Yes, I have read the graphic novels since then but I don’t know where my character is headed. I know where he heads in the graphic novels but I don’t know whether that’s where he heads for in the TV show. You know, the writers of the TV show are the respectful of the novel but they don’t follow the story lines. They’re as close as they are in the books but sometimes they do divert from them. So even though I’ve read the comics and I know what happens to The Governor, I don’t know what happens to him in the TV show at all.

What’s the story behind your Governor’s look on the show? He’s not the same as he was in the comics, with long hair and an eye-patch?
One of the things about the Governor in the TV series is that he’s different. In the comic, the Governor arrives fully formed. He’s there and he’s sadistic, he looks the way he looks and he’s obviously had a history. And in the TV show, we meet him much earlier on and he’s quite… in his genesis. He’s a man who needs to grow and we give him time to grow and you can see the things that happen to this man. And I like that, that we meet him earlier in his life. But the look is different. That’s a look that we all worked on together. There’s a sense that the Governor’s look in the comics is a classic baddie look and it looks similar to other baddies so we wanted to make him different.

So what are the biggest challenges in playing the character?
There’s the challenge of playing him as an actor. There’s also the challenge for myself, which is being in this Georgia heat, the heat is quite stifling and it’s very humid. And there are lots of bugs in Georgia. So there are different challenges, really. But being on the show is a real pleasure for me. So even the challenges I think are wonderful to have. I love playing him so much and I’m having a lot of fun with him.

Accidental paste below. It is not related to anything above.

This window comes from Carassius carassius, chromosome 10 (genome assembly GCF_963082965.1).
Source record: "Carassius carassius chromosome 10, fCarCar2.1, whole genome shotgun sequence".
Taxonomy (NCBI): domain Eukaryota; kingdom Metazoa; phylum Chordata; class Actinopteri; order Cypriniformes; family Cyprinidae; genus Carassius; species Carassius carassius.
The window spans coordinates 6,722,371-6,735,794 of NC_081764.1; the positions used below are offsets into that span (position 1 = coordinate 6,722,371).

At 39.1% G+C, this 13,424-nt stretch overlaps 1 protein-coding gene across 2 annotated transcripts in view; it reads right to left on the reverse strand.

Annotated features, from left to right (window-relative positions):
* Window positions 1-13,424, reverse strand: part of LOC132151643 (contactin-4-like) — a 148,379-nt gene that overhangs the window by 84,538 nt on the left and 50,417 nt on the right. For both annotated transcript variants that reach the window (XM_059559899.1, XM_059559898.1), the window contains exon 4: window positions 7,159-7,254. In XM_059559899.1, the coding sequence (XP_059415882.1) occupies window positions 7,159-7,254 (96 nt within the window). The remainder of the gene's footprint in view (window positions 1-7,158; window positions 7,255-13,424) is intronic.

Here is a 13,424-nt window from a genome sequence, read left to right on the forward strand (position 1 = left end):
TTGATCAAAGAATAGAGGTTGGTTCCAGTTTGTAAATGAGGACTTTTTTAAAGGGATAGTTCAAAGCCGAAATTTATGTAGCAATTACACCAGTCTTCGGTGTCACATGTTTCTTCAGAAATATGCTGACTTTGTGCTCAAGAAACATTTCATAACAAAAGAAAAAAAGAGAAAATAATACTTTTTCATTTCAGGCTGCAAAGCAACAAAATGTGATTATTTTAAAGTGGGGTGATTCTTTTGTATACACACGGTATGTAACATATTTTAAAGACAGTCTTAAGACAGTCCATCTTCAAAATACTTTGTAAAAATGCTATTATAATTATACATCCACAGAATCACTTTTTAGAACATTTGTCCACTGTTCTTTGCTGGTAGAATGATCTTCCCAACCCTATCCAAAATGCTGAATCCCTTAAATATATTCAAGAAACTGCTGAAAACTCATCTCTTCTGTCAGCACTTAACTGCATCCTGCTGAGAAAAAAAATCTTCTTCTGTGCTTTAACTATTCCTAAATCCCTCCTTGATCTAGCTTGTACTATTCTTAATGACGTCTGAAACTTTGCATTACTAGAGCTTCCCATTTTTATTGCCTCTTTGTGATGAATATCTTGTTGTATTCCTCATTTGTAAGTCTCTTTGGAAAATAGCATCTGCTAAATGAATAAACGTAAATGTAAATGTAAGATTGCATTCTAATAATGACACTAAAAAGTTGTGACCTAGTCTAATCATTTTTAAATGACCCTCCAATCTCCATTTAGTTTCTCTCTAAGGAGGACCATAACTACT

Sorry we’re going to bring up the past now. You were in a Doctor Who Christmas special. Now that you’re in The Walking Dead, would you ever consider going back to do Who?
First of all, I love Doctor Who, it was a great show, and it’s a brilliant nuanced show. Russell T Davies who created the show and brought the show back is a wonderful man and I’d love to work with him so yes, I’d like to join that ship.

Do you find any differences between working in television in the UK and in the US?
There aren’t a lot of differences between British TV and American TV. The main difference is money. The budgets here are much better than the budgets in the UK. For an hour show, we have a lot more money to create these mini movies. The budget that we have in The Walking Dead a lot of films would be envious about.

We all know The Governor is a creepy, frightening character. Do you consider yourself to be a scary man?
Yes, especially if you don’t do your homework on time. [laughs]

Before we say goodbye, we’d like to know which one scares you more: zombies or aliens?
Zombies scare me more because I’m around them all the time. I think one of the most frightening moments that happened to me on the set was 2 or 3 days after I arrived. I was walking down the corridor in the studios and I walked into a room, thinking it was one of my dressing rooms, but it was actually the zombies’ dressing room. There were 4 of them just sitting there and they looked at me as I walked in. I absolutely jumped out of my skin. So zombies… they really haunt my dreams; aliens, not so much. I mean, aliens could be benign and wonderful creatures, whereas zombies always want to eat you. There are no negotiations with zombies!

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The Indonesian version of this interview was published in Total Film Indonesia magazine, issue 36, November 2012. Please do not copy and/or print this interview anywhere without permission. To buy a copy of this magazine, please contact redaksi@totalfilmindonesia.com.